I MADE CROISSANTS!

Sorry for screaming with that title but I am so excited that I can’t help it. Don’t let it fool you though – making croissants is a pain. So much waiting, so much anticipation and . .  two sleepless nights. That’s right. It takes three days to make croissants or two, if you hurry. You could just be very Nigella and use store-bought filo pastry and make croissants but it is so satisfying when you make your own.

Beautiful right? Here’s the deal, I am not giving you the recipe. Wait. . . before you start screaming ‘Nooo!’, let me explain. The thing is that before I give you the recipe, I want to try more myself. This was the first time I made croissants and I wasn’t very. . umm . . satisfied. They weren’t as fluffy or buttery as I would have wanted. Nonetheless, I am showing you how I did it and if you’d like to try them, you can head over to finecooking.com for the recipe (brilliantly explained with pictures). Meanwhile, here’s what went down in my kitchen.

Day 1: I mixed together the yeast, flour, salt, milk, water and tiny bit of butter and let it sit in the fridge overnight. Easy.

Day 2: Next day, I took heavy amounts of butter (1 and 1/4 cups), made a very large square of it by flattening it on a butter paper and put it in the fridge while I rolled out the dough from previous night. The dough was pretty hard at this point (the butter makes it soft, worry not). The dough is rolled out bigger than the butter square and they are both rolled in an envelope fashion like this:

I swear there was so much butter, we were having a heart attack just looking at it. BUT, this is exactly what makes the croissants sooo soft. Once the butter was sealed in, I started to roll the dough into a large rectangle. Then folded it in three and froze it for 20 mins. This was done two more times and then, put it in the fridge for yet another night.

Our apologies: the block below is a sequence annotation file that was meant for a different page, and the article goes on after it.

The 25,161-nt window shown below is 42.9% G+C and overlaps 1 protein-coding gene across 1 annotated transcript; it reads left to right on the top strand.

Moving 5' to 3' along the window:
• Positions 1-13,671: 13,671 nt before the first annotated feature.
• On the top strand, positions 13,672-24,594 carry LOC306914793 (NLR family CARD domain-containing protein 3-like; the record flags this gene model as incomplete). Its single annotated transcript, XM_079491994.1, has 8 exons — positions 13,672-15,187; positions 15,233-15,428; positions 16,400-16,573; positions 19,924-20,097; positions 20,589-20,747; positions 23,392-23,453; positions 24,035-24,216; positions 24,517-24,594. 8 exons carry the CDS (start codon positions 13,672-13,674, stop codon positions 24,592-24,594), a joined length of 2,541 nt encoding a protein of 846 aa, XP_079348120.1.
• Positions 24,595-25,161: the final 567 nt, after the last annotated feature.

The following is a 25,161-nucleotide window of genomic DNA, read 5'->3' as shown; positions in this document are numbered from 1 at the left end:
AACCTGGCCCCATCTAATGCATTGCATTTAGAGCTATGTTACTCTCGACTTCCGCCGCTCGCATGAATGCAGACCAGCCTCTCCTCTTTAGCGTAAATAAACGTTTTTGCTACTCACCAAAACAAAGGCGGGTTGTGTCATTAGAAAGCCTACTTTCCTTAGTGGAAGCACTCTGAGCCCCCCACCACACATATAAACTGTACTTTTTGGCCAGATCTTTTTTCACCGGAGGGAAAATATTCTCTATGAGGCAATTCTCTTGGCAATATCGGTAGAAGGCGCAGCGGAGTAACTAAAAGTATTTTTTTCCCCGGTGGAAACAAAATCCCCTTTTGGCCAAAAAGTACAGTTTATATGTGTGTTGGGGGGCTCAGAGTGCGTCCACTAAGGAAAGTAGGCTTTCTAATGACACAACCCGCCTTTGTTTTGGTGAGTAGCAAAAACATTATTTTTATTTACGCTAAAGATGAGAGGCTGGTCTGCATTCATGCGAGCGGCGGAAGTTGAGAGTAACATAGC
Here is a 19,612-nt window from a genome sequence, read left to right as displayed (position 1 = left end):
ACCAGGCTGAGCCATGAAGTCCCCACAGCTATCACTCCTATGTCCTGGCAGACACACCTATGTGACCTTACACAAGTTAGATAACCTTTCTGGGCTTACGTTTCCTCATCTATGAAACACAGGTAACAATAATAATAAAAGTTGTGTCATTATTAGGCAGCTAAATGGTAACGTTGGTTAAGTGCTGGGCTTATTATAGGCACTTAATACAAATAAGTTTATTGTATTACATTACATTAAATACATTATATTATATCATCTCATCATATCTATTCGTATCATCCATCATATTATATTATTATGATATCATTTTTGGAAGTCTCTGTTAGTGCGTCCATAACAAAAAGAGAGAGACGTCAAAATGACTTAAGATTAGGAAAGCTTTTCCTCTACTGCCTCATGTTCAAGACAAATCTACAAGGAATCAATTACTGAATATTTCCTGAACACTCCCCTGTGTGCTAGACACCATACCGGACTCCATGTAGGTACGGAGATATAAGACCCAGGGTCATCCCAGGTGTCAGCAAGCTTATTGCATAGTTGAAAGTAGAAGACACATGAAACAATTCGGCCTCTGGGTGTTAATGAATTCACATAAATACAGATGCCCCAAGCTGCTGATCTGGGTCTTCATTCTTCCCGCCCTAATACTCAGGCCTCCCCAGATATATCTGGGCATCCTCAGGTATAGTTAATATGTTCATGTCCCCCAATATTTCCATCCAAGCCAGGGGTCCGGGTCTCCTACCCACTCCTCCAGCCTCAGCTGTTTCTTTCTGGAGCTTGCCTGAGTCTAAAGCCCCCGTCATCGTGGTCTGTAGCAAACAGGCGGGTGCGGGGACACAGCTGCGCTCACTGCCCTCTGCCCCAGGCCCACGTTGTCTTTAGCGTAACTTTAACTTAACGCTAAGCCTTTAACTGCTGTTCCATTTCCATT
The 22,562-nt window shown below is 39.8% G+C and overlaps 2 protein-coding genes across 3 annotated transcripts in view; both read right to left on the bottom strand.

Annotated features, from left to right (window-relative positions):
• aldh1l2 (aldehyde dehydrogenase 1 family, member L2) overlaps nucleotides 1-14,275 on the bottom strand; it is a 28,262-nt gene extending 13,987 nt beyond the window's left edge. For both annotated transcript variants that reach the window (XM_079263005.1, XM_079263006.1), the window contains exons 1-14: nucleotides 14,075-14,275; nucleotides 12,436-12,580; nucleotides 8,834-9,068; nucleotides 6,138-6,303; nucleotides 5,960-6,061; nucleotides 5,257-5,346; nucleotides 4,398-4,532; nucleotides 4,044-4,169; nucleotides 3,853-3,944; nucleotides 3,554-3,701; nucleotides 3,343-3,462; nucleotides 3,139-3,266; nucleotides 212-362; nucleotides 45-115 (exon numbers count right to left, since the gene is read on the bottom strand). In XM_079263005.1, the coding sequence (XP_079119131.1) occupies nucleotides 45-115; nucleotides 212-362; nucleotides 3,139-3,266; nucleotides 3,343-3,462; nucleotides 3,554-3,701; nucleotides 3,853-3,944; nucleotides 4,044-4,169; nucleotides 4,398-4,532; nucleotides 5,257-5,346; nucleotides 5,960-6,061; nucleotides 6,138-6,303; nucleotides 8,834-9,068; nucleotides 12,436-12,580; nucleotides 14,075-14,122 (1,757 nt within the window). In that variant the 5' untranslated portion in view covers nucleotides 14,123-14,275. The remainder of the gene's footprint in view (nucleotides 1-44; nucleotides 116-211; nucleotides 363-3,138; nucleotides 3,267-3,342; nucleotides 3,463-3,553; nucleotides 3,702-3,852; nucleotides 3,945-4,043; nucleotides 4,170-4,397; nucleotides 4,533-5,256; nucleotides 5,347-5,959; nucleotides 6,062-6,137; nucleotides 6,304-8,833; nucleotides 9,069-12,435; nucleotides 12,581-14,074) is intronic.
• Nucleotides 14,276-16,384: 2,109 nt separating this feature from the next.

Day 3: Time to shape the croissants (the dough rises overnight in the fridge, just so you know). This is the fun part. I enjoyed this A LOT! So according to the measurements on finecooking.com, I rolled them and cut out the triangles and then the small notches at the end (These notches help give the curled shape to the croissants).

Then I started rolling from the larger end of the triangle.

Gave the two ends a twist and then gave it an egg-wash.

If you’re thinking they are going in the oven now, you are so wrong. They need to sit in a warm place for two hours. I told you, there is so much waiting. By this point I was jumping up and down. I needed them to go into the oven and turn beautifully golden brown.  After two hours, the yeast had done it’s magic.

I mean, look at that, look at THAT!! EEEK! Finally, after another egg-wash it goes into a very hot oven at 190 C for somewhere between 20 – 25 mins and voila!

*Sigh* I love baking, I do. I am going to try more croissant recipes and then do a proper post, promise. Thank you for reading!

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